• Being acknowledged for something of which we’re proud, versus our capacity for martyrdom (i.e. lack of sleep).

I wish I could say “Ah ha!  Problem solved!” but big change takes practice.  What I can say is that their bravery in naming That Which Shall Not Be Discussed has broken a barrier, opening the way to practice.

What’s your team’s relationship with accountability?


Lessons from a Titanium Plate on Team Performance

I don’t often get to experience great teamwork and not so great teamwork in similar settings in the same day.   Recently a fractured wrist provided me with that “opportunity” for comparison.

Mt. Sanitas trail areaAfter falling during a trail run, my husband took me to our local emergency room in Boulder, which has always been fine.  The visit started okay – admitted and put into an examining room quickly so he left to take Dougal home.   It was downhill from there.  Since I work with team performance, it was interesting to evaluate my 4.5 hour visit against the Team Diagnostic™ parameters I use professionally.

At a high level, we consider Productivity (what the team is getting done) and Positivity (how it works together while getting things done).  Digging a little deeper, we look at the following elements of each.

Productivity: Team Leadership, Accountability, Decision Making, Proactivity, Goals and Strategies, Resources and Alignment

Positivity: Trust, Respect, Communication, Camaraderie, Constructive Interaction, Values Diversity and Optimism

For 2.5 hours there was only one doctor attending to 3 trauma patients, who (rightly so) trumped my wrist.  Eventually, a physician’s assistant would come on duty.  “My” nurse did a haphazard job of getting me comfortable, didn’t clean my abrasions or leave a call button when she disappeared (for a couple of hours).  I had to holler through a doorway for another ice bag.  45 minutes later the security guard brought it to me.  Getting the picture?  It gets worse.  X-rays confirmed a fractured wrist that needed to be set and might also require surgery, but there were no orthopedists on call.  What?  Since it was July 4th weekend, I was told to pop Percocet for the next 3 days and then scurry around Tuesday morning to try and get an appointment somewhere.  Did I mention we were leaving that Friday for Europe?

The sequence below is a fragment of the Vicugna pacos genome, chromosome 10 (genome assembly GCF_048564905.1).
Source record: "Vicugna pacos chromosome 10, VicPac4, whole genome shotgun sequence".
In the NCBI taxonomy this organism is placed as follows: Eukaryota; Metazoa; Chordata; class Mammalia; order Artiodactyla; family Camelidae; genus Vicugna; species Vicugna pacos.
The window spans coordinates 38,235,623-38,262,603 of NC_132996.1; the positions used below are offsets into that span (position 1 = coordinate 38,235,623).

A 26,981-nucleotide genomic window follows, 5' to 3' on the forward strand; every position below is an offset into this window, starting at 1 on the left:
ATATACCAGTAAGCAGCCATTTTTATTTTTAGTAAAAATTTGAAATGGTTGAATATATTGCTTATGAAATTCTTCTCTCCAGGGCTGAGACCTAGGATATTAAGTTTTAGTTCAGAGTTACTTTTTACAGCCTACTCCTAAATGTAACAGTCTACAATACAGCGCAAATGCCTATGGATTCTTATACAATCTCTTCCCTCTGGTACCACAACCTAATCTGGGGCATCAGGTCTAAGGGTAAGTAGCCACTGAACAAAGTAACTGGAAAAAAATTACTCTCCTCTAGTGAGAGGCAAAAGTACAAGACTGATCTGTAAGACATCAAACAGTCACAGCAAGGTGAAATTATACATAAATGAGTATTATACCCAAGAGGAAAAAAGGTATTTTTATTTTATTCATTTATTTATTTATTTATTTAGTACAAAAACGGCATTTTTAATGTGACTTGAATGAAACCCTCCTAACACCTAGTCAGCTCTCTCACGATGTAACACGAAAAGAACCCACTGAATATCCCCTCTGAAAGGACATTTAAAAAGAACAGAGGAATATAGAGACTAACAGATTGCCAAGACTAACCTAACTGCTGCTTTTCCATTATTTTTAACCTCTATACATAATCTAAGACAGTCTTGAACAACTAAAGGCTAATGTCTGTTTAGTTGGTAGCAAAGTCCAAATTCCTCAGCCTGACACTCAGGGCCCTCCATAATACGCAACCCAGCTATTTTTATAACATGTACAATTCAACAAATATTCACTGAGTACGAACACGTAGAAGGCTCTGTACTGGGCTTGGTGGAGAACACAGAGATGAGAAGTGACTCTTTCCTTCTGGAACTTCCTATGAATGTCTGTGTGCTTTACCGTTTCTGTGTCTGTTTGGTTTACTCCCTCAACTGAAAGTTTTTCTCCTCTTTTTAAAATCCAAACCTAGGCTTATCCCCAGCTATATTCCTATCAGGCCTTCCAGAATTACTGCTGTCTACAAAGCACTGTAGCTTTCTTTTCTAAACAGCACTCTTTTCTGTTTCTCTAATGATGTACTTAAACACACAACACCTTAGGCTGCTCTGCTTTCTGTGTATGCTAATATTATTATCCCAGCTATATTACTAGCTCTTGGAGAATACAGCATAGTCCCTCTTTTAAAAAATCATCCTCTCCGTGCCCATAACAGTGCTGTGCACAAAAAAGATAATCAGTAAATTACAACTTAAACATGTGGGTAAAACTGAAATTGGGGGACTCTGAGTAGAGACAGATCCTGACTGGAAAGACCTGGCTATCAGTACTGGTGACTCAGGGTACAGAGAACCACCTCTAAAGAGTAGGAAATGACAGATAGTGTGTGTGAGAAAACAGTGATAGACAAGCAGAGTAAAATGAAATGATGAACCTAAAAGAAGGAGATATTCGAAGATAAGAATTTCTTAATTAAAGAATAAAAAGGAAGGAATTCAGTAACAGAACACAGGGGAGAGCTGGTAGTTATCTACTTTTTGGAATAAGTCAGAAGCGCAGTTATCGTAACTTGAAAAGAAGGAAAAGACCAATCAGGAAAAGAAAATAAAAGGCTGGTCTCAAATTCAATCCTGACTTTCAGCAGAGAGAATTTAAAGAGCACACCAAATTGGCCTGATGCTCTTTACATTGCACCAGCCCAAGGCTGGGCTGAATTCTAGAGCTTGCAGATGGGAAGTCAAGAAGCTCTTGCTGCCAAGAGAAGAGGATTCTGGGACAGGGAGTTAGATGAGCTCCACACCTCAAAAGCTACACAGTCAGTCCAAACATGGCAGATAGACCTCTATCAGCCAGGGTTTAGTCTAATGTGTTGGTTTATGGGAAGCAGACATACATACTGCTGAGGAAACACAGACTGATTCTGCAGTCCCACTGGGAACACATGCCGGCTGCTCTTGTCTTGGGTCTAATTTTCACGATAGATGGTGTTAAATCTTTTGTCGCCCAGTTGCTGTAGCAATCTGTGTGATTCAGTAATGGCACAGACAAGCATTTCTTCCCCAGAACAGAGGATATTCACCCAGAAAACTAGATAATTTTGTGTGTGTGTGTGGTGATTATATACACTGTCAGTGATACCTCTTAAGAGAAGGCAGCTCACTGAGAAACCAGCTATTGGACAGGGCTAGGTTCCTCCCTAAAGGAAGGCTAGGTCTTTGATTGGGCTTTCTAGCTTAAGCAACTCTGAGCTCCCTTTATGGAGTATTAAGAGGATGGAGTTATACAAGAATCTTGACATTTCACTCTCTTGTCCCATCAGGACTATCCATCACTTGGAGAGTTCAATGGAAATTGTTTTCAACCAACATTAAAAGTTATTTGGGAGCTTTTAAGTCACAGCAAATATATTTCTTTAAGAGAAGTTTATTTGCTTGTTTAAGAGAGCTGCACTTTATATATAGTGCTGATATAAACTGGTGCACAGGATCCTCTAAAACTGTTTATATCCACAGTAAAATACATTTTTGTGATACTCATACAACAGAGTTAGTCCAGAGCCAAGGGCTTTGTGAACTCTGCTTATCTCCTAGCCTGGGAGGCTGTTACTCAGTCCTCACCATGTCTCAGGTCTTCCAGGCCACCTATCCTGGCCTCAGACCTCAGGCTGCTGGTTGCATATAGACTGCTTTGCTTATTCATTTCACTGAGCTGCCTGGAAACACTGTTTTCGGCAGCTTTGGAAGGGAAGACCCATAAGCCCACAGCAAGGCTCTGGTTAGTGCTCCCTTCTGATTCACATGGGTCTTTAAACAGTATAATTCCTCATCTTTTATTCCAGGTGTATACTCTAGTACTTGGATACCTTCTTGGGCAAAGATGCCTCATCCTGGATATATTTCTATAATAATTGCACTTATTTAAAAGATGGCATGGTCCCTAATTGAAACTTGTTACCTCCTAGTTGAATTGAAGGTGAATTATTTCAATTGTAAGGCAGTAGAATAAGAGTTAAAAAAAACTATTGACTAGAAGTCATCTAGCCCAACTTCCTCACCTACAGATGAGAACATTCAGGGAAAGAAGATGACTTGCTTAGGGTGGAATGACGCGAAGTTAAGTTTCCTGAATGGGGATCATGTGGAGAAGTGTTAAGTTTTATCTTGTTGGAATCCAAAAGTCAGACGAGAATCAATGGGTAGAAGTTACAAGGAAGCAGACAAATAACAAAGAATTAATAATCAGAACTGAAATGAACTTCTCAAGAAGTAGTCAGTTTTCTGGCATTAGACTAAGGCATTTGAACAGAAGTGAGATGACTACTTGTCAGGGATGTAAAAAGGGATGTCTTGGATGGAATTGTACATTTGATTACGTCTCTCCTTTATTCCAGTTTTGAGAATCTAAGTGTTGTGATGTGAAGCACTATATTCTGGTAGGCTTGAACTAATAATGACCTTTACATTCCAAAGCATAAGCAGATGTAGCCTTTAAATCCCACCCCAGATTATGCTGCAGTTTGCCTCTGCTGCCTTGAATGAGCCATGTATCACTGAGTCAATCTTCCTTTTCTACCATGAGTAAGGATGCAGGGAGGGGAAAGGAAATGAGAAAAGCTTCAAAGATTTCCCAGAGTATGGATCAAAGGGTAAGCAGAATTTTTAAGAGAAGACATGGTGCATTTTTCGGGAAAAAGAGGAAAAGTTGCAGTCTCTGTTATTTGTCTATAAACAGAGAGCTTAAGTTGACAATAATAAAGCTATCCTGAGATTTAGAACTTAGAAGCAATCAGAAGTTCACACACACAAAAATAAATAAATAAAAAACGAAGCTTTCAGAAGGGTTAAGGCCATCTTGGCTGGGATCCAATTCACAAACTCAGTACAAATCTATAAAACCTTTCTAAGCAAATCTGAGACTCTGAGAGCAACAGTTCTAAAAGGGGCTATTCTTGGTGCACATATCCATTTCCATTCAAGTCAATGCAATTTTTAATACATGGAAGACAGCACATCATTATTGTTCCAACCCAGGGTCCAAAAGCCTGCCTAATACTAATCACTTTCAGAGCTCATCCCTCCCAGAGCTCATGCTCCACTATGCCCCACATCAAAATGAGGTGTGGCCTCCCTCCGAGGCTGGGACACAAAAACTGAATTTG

I give high marks (it’s all relative) for decision-making (triage process) and proactivity (ice-bearing security guard).  The “team” however gets low marks on accountability, resources, alignment, communication, constructive interaction and optimism.

We left the hospital frustrated and in pain.  My resourceful husband suggested we stick with our original weekend plan of heading to Vail since they have a top notch medical facility.  We bet they could scare up an orthopedist.

There is no way to talk about our experience without gushing.  Every single person was genuinely interested in my well-being, confident in their skills and appreciative of their colleagues.  They actually kept apologizing that they couldn’t operate sooner than 11:00pm – as if I was going anywhere.  Right before surgery (at midnight), my nurse, anesthesiologist, surgeon, and physician’s assistant had one final huddle around my bed, making sure we were completely comfortable with the process.

Like any exceptional team, I imagine these professionals have an eye on ways they’d like to improve.  From my perspective, however, I’m having a hard time identifying any element that’s a relative weakness.  Makes me wonder.  Do high performing teams reach a point of critical mass where the strength of their core competencies is enough to bouy the lesser aspects to a similar level of excellence?

Irish Gargoyle

Irish Gargoyle - Made it to Europe As Planned!


Total Sacrifice is Overrated

I hate The Giving Tree.

The Giving Tree by Shel Silverstein

Yes I realize, according to the dust jacket, that this is “a story of unforgettable perception”; a “tender story, touched with sadness, aglow with consolation.” Bleah.

In case it’s been awhile, let me refresh your memory:

Boy hangs out with Tree, eats apples, swings in branches, slides on trunk and rests in shade. Everyone’s whole and happy. Then Boy leaves and Tree is sad. Boy comes back when he needs something and Tree, delighted by these scraps of attention, literally offers up bits of herself until she is reduced to a stump. Book ends with Stump (formerly Tree) apologizing (!) for having nothing left to give, then offers herself as a place Boy can sit and rest.  “And the tree was happy.”

Dust jacket blurb highlights this continuous, one-sided sacrifice as the “serene acceptance of another’s capacity to love in return”. Sounds noble when put that way – hurray for Tree. But what about Boy?  What kind of parent, partner, child, friend, team member or employee would that kind of person be?